I was sitting behind the wheel on Pennsylvania Avenue Thursday afternoon in the kind of traffic clog that those of us who live in Washington, D.C., have become accustomed to. The clamor of sirens signaled that President Obama’s motorcade was about to pass.
And until he – and about 14 other speeding vehicles carrying the presidential entourage – sped by, the rest of us would not be going anywhere.
As it happened, the president was returning from an impromptu trip to the Japanese Embassy where he had gone to sign a book of condolences set out to commemorate the victims of a massive earthquake, tsunami and burgeoning nuclear disaster.
The point of that visit, and of the president’s appearance later in the day in a sunny Rose Garden, was to clear up a few mixed signals.
Just one day earlier, Nuclear Regulatory Commission Chairman Greg Jaczko caught Japan and everyone else by surprise by announcing that he was advising U.S. citizens to stay at least 50 miles away from the crippled Fukushima nuclear reactors. Japanese government officials had imposed only a 20-mile exclusion zone.
“This decision was based upon a careful scientific evaluation and the guidelines that we would use to keep our citizens safe here in the United States, or anywhere in the world,” the president said.
Did we not trust Japan? Did U.S. nuclear experts think the situation to be more dire than we had been led to believe?
The president did not exactly confirm or deny that this was the case. But he did do what politicians love most. He sent a signal that the U.S. would stand with Japan, secure its own plants and keep Americans out of harm’s way.
It’s worth watching the president’s Rose Garden remarks again as a sort of guide to the art of signal sending. President Obama repeated (for the third time) that he was “heartbroken” about the disaster, and said (twice in the same set of remarks) that the U.S. would “carefully” and “closely monitor the situation.”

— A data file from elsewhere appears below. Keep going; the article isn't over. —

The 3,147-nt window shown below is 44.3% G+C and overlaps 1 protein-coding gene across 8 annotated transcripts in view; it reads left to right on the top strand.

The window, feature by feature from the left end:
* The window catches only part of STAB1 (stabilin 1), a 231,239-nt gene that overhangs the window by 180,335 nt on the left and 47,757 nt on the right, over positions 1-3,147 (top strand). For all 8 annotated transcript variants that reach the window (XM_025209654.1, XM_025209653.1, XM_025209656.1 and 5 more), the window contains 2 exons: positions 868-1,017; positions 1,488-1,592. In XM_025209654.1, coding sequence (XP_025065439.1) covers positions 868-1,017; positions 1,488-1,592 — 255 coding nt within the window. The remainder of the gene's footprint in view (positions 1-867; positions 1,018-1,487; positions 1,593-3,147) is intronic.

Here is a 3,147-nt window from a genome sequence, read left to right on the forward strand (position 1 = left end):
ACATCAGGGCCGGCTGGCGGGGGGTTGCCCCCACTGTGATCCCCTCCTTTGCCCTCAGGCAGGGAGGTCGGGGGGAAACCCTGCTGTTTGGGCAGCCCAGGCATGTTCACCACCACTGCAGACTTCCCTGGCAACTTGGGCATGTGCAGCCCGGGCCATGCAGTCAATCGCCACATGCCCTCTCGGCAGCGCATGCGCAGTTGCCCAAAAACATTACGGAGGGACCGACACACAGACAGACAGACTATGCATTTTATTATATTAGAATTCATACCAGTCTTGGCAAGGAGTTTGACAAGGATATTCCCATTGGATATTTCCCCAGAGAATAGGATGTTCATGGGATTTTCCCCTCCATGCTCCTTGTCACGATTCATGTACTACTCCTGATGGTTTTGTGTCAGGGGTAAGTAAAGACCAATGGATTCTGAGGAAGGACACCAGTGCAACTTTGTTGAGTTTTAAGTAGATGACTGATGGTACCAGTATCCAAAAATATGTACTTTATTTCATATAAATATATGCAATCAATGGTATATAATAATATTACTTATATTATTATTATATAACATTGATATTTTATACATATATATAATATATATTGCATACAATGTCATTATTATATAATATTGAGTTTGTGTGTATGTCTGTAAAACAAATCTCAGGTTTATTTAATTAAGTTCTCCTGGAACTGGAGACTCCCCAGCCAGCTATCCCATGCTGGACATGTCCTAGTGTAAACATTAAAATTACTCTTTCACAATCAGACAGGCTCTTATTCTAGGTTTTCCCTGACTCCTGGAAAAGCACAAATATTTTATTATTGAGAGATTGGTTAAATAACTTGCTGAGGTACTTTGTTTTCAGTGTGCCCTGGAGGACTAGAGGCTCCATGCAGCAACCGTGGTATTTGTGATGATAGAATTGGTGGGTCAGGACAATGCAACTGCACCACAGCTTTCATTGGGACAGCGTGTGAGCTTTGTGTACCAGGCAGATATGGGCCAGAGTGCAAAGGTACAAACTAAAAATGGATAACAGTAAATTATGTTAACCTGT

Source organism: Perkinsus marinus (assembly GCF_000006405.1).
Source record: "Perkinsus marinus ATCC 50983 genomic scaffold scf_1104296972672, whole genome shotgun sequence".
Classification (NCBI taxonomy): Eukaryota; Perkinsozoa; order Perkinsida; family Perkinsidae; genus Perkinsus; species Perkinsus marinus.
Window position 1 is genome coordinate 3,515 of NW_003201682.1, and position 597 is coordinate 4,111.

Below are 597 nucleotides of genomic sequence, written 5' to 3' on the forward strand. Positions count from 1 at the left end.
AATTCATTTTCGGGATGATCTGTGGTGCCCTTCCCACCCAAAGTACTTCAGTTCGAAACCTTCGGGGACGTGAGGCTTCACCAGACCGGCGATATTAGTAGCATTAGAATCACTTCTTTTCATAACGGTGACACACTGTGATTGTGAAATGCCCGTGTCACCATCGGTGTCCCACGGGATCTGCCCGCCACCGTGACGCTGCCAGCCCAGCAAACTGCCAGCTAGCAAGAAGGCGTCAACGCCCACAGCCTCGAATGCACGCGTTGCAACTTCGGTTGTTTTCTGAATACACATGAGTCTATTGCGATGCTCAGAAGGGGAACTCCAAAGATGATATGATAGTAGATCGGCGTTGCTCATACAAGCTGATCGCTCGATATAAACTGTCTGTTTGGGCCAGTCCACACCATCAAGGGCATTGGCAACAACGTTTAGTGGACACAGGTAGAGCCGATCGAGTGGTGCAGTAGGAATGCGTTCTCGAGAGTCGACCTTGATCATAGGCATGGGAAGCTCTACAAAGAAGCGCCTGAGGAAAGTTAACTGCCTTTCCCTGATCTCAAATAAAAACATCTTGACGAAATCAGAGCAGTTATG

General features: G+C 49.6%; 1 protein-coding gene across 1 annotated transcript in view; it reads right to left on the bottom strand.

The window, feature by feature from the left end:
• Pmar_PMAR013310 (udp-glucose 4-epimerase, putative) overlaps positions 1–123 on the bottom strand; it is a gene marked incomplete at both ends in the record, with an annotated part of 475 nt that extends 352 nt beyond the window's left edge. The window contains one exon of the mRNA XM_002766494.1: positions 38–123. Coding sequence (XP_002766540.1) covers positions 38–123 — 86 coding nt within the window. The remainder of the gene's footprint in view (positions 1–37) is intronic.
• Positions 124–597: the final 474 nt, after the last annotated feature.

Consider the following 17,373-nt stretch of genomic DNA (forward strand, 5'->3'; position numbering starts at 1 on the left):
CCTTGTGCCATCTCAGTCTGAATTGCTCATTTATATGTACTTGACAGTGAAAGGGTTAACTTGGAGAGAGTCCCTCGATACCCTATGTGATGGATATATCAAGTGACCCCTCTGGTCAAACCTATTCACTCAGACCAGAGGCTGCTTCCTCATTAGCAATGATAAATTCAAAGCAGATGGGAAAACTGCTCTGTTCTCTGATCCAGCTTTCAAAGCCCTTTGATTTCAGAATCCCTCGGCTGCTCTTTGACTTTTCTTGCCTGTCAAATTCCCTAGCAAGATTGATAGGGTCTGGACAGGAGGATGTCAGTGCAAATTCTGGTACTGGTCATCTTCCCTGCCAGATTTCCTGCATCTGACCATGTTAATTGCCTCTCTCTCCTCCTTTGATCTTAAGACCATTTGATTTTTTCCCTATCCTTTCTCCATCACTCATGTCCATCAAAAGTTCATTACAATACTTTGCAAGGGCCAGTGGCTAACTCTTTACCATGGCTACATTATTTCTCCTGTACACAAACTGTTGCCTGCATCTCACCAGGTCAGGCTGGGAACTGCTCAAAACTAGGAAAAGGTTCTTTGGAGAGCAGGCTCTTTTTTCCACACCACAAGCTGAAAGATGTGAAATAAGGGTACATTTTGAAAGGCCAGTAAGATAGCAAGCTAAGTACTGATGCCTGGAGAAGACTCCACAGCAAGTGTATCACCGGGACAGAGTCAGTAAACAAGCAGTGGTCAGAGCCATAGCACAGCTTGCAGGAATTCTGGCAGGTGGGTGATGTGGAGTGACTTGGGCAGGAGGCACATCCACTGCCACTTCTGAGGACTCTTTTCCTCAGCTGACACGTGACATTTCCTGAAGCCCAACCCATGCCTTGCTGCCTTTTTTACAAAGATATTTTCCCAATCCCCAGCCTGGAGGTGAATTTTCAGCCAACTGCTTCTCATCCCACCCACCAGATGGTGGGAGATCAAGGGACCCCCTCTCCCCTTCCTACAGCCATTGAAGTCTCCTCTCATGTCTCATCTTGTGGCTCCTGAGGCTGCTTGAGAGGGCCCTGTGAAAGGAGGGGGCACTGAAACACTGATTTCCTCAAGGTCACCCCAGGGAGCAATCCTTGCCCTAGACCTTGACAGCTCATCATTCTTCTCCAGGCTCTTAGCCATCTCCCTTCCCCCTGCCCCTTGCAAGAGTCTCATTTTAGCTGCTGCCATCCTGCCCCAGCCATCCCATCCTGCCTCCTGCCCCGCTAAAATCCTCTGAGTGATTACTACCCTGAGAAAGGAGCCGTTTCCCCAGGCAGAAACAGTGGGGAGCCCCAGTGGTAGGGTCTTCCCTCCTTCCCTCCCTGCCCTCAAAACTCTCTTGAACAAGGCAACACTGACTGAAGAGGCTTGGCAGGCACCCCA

Like most signal-sending, however, few details were provided. The president, of course, is not alone in this.
When the House voted this week, largely on partisan lines, to defund NPR, Republicans likely knew that the measure was unlikely to survive a Senate vote or reach the president’s desk. But that did not stop them or their opponents from engaging in hours of full-throated debate about budget priorities and the value of “Car Talk.” Signals, you see, had to be sent.
And when the United Nations voted late Thursday to declare a Libyan no-fly zone designed to drive Moammar Gadhafi from power, the anti-Gadhafi rebels still fighting in Benghazi could be forgiven for thinking the international action might have come about a week too late. But, at the very least, the U.N. was sending a signal.
Sometimes sending a signal can be an end in itself. Certainly, if lawmakers stopped sending signals about spending and disaster and judicial nominations, those of us who work in newsrooms would have had little to talk about most weeks. Except for NCAA Tournament brackets.
But it helps to see at least some of the talk turned into action. When a presidential motorcade comes into view, we know at least, that it will pass.
Gwen’s Take is cross-posted with the website of Washington Week, which airs Friday night on many PBS stations. Check your local listings.